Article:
When I realized I had lost 12 databases, I could have spent around 10 minutes attaching them all manually. That felt like a pain, and a waste of time. I could have probably scripted something in T-SQL, specific to this situation, in about 15-20 minutes tops.
However scripting something general, like an attach T-SQL script that figures out which databases to attach based on a path, would have taken me an hour, perhaps more. It would have been a bit of a chore to test and debug, and I’d worry it wasn’t rock solid because I’d be trying to work inside, and outside, of T-SQL.
Powershell felt like a better fit, and this seemed like something built for PowerShell and SMO. I spent around 3 hours one night searching around and writing the script. This included some false starts, and some experimenting with things. I spent at least 30 minutes trying to restore the mdf before I realized that I should be attaching it. Then it took me a bit to work through some examples I’d seen about attaching that didn’t make sense. Part of it was my unfamiliarity with PoSh.
However at the end, 3 hours+ in, I had a script that attached databases quickly. I tried it on a few VMs and it worked great. I dropped it on GitHub, so it’s always available to me on multiple machines, and I can clean it up over time.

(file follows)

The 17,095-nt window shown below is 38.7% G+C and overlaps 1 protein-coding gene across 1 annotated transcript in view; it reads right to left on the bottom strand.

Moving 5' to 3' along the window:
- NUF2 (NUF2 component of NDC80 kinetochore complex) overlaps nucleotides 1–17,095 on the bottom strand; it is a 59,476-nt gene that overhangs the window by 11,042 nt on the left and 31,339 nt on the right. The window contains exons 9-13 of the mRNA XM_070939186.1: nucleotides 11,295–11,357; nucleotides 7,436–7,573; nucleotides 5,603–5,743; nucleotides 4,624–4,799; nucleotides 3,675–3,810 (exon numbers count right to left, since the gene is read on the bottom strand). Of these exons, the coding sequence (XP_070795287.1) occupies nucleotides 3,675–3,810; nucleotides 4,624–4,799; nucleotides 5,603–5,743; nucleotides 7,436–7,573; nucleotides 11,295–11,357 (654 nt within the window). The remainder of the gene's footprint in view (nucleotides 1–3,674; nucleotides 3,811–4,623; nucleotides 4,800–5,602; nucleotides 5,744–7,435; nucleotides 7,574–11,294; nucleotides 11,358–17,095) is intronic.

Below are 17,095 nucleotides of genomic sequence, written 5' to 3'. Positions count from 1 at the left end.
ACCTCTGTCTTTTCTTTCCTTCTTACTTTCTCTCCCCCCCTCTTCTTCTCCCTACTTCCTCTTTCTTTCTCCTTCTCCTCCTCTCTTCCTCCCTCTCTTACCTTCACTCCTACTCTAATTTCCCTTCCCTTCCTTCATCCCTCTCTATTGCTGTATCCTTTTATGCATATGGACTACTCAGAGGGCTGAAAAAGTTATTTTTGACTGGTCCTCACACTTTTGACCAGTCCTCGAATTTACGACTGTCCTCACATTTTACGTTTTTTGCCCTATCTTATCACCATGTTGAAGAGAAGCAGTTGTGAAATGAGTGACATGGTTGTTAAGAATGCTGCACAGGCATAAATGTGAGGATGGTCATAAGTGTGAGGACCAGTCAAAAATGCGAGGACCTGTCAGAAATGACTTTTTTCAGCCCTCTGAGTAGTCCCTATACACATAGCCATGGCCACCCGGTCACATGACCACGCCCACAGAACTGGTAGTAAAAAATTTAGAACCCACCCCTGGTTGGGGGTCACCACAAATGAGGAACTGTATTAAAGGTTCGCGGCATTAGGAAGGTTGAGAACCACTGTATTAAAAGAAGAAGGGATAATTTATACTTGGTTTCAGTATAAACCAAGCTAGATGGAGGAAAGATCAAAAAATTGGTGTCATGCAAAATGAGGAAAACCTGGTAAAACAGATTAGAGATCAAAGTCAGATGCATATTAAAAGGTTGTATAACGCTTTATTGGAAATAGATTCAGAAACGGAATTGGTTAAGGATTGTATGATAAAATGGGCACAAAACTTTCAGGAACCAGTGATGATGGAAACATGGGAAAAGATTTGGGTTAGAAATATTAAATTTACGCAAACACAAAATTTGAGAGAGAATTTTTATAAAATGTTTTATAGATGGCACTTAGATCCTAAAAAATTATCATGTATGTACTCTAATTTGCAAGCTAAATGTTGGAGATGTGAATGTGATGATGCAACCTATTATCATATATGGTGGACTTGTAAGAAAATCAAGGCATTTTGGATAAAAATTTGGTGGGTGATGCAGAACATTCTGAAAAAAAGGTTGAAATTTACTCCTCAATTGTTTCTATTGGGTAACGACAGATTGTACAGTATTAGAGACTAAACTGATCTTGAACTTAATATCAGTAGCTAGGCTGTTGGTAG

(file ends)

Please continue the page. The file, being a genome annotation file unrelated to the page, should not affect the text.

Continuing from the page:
I can also share it. When I googled around, I didn’t find a good, generic script like this. I also had to compile information from multiple places. Writing this series of posts allows me to potentially help others, but also it allows me to showcase a bit of knowledge and double check myself. As I broke the main script down, I also rewrote pieces, cleaned it up, practiced a bit of programming, and learned more about PoSh. I bet if I had to re-write this script, it would take me an hour to 90 minutes, tops.
Was it worth it? If I never run this again, that’s debatable. However if I ever need it again, I think it’s easily worth it. Especially with the knowledge gained.